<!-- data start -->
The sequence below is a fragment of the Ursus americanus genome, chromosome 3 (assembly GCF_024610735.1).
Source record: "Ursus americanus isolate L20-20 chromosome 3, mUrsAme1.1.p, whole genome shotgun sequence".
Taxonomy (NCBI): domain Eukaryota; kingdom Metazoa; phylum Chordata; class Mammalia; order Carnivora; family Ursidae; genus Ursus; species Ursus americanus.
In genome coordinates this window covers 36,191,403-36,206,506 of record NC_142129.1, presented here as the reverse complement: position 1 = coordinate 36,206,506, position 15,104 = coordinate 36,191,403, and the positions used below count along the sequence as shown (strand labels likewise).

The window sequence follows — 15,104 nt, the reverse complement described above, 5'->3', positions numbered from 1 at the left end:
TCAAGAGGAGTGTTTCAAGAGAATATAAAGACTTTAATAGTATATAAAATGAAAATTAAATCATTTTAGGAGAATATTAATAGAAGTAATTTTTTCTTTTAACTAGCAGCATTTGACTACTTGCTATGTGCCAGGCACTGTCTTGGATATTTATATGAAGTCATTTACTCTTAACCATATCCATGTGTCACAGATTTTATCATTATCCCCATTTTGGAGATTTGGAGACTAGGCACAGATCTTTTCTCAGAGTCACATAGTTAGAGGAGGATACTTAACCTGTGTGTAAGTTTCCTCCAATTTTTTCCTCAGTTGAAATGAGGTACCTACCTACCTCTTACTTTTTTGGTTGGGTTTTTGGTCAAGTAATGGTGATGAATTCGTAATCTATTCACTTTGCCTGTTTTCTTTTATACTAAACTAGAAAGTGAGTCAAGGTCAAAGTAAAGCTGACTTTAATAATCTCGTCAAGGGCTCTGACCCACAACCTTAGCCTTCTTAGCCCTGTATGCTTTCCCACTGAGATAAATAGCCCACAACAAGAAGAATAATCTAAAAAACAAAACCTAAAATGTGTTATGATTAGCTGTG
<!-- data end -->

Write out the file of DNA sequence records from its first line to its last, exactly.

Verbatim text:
The sequence below is a fragment of the Ursus americanus genome, chromosome 3 (assembly GCF_024610735.1).
Source record: "Ursus americanus isolate L20-20 chromosome 3, mUrsAme1.1.p, whole genome shotgun sequence".
Taxonomy (NCBI): domain Eukaryota; kingdom Metazoa; phylum Chordata; class Mammalia; order Carnivora; family Ursidae; genus Ursus; species Ursus americanus.
In genome coordinates this window covers 36,191,403-36,206,506 of record NC_142129.1, presented here as the reverse complement: position 1 = coordinate 36,206,506, position 15,104 = coordinate 36,191,403, and the positions used below count along the sequence as shown (strand labels likewise).

The window sequence follows — 15,104 nt, the reverse complement described above, 5'->3', positions numbered from 1 at the left end:
TCAAGAGGAGTGTTTCAAGAGAATATAAAGACTTTAATAGTATATAAAATGAAAATTAAATCATTTTAGGAGAATATTAATAGAAGTAATTTTTTCTTTTAACTAGCAGCATTTGACTACTTGCTATGTGCCAGGCACTGTCTTGGATATTTATATGAAGTCATTTACTCTTAACCATATCCATGTGTCACAGATTTTATCATTATCCCCATTTTGGAGATTTGGAGACTAGGCACAGATCTTTTCTCAGAGTCACATAGTTAGAGGAGGATACTTAACCTGTGTGTAAGTTTCCTCCAATTTTTTCCTCAGTTGAAATGAGGTACCTACCTACCTCTTACTTTTTTGGTTGGGTTTTTGGTCAAGTAATGGTGATGAATTCGTAATCTATTCACTTTGCCTGTTTTCTTTTATACTAAACTAGAAAGTGAGTCAAGGTCAAAGTAAAGCTGACTTTAATAATCTCGTCAAGGGCTCTGACCCACAACCTTAGCCTTCTTAGCCCTGTATGCTTTCCCACTGAGATAAATAGCCCACAACAAGAAGAATAATCTAAAAAACAAAACCTAAAATGTGTTATGATTAGCTGTG